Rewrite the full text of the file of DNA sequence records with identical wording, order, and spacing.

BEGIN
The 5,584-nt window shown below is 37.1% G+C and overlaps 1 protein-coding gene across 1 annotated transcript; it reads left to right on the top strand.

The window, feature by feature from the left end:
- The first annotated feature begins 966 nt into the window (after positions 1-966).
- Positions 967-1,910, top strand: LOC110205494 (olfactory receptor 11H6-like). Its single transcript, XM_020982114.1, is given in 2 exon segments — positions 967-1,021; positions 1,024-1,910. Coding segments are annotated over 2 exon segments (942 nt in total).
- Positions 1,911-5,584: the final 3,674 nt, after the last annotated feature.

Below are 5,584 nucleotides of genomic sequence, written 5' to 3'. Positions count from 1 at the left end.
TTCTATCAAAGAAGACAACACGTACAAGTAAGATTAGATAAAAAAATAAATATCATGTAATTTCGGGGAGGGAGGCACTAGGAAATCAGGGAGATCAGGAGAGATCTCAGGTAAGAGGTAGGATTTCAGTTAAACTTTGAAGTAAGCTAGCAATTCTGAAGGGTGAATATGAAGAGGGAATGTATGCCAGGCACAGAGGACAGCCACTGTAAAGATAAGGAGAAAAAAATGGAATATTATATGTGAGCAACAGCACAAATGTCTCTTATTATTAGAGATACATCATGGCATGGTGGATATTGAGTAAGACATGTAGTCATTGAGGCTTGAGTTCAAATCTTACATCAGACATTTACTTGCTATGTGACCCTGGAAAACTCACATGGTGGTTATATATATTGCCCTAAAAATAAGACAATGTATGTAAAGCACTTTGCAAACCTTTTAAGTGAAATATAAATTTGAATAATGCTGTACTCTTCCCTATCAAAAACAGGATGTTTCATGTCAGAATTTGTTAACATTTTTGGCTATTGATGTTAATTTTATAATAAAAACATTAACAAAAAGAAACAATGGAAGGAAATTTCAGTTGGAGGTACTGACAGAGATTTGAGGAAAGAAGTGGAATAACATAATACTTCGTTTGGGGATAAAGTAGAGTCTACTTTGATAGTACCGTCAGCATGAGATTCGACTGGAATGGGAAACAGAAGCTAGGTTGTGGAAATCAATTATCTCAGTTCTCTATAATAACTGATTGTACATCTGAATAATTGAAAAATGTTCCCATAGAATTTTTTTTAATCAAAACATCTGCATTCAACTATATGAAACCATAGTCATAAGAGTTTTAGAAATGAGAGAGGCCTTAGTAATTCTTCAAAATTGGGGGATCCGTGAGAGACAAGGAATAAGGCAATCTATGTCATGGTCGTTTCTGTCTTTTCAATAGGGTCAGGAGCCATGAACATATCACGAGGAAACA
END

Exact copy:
The 5,584-nt window shown below is 37.1% G+C and overlaps 1 protein-coding gene across 1 annotated transcript; it reads left to right on the top strand.

The window, feature by feature from the left end:
- The first annotated feature begins 966 nt into the window (after positions 1-966).
- Positions 967-1,910, top strand: LOC110205494 (olfactory receptor 11H6-like). Its single transcript, XM_020982114.1, is given in 2 exon segments — positions 967-1,021; positions 1,024-1,910. Coding segments are annotated over 2 exon segments (942 nt in total).
- Positions 1,911-5,584: the final 3,674 nt, after the last annotated feature.

Below are 5,584 nucleotides of genomic sequence, written 5' to 3'. Positions count from 1 at the left end.
TTCTATCAAAGAAGACAACACGTACAAGTAAGATTAGATAAAAAAATAAATATCATGTAATTTCGGGGAGGGAGGCACTAGGAAATCAGGGAGATCAGGAGAGATCTCAGGTAAGAGGTAGGATTTCAGTTAAACTTTGAAGTAAGCTAGCAATTCTGAAGGGTGAATATGAAGAGGGAATGTATGCCAGGCACAGAGGACAGCCACTGTAAAGATAAGGAGAAAAAAATGGAATATTATATGTGAGCAACAGCACAAATGTCTCTTATTATTAGAGATACATCATGGCATGGTGGATATTGAGTAAGACATGTAGTCATTGAGGCTTGAGTTCAAATCTTACATCAGACATTTACTTGCTATGTGACCCTGGAAAACTCACATGGTGGTTATATATATTGCCCTAAAAATAAGACAATGTATGTAAAGCACTTTGCAAACCTTTTAAGTGAAATATAAATTTGAATAATGCTGTACTCTTCCCTATCAAAAACAGGATGTTTCATGTCAGAATTTGTTAACATTTTTGGCTATTGATGTTAATTTTATAATAAAAACATTAACAAAAAGAAACAATGGAAGGAAATTTCAGTTGGAGGTACTGACAGAGATTTGAGGAAAGAAGTGGAATAACATAATACTTCGTTTGGGGATAAAGTAGAGTCTACTTTGATAGTACCGTCAGCATGAGATTCGACTGGAATGGGAAACAGAAGCTAGGTTGTGGAAATCAATTATCTCAGTTCTCTATAATAACTGATTGTACATCTGAATAATTGAAAAATGTTCCCATAGAATTTTTTTTAATCAAAACATCTGCATTCAACTATATGAAACCATAGTCATAAGAGTTTTAGAAATGAGAGAGGCCTTAGTAATTCTTCAAAATTGGGGGATCCGTGAGAGACAAGGAATAAGGCAATCTATGTCATGGTCGTTTCTGTCTTTTCAATAGGGTCAGGAGCCATGAACATATCACGAGGAAACA